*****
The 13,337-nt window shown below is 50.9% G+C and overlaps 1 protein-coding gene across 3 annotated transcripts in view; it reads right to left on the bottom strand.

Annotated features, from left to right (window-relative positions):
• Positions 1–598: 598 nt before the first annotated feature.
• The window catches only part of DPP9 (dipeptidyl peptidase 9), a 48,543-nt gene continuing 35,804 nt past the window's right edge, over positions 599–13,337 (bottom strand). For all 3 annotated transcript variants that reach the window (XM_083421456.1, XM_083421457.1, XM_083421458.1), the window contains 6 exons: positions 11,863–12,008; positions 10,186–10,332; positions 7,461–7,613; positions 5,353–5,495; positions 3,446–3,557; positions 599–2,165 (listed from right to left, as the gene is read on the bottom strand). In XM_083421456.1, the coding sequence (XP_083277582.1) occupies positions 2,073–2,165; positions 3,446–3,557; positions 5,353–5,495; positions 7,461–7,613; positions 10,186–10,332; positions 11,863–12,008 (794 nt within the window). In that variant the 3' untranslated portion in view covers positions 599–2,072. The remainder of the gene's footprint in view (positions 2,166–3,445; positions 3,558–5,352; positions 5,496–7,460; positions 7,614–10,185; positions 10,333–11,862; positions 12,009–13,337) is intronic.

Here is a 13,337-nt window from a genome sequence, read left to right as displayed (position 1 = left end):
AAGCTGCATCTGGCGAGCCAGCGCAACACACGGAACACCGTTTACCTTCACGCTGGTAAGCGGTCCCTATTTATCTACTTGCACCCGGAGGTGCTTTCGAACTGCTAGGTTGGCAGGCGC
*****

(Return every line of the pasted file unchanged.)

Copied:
The 13,337-nt window shown below is 50.9% G+C and overlaps 1 protein-coding gene across 3 annotated transcripts in view; it reads right to left on the bottom strand.

Annotated features, from left to right (window-relative positions):
• Positions 1–598: 598 nt before the first annotated feature.
• The window catches only part of DPP9 (dipeptidyl peptidase 9), a 48,543-nt gene continuing 35,804 nt past the window's right edge, over positions 599–13,337 (bottom strand). For all 3 annotated transcript variants that reach the window (XM_083421456.1, XM_083421457.1, XM_083421458.1), the window contains 6 exons: positions 11,863–12,008; positions 10,186–10,332; positions 7,461–7,613; positions 5,353–5,495; positions 3,446–3,557; positions 599–2,165 (listed from right to left, as the gene is read on the bottom strand). In XM_083421456.1, the coding sequence (XP_083277582.1) occupies positions 2,073–2,165; positions 3,446–3,557; positions 5,353–5,495; positions 7,461–7,613; positions 10,186–10,332; positions 11,863–12,008 (794 nt within the window). In that variant the 3' untranslated portion in view covers positions 599–2,072. The remainder of the gene's footprint in view (positions 2,166–3,445; positions 3,558–5,352; positions 5,496–7,460; positions 7,614–10,185; positions 10,333–11,862; positions 12,009–13,337) is intronic.

Here is a 13,337-nt window from a genome sequence, read left to right as displayed (position 1 = left end):
AAGCTGCATCTGGCGAGCCAGCGCAACACACGGAACACCGTTTACCTTCACGCTGGTAAGCGGTCCCTATTTATCTACTTGCACCCGGAGGTGCTTTCGAACTGCTAGGTTGGCAGGCGC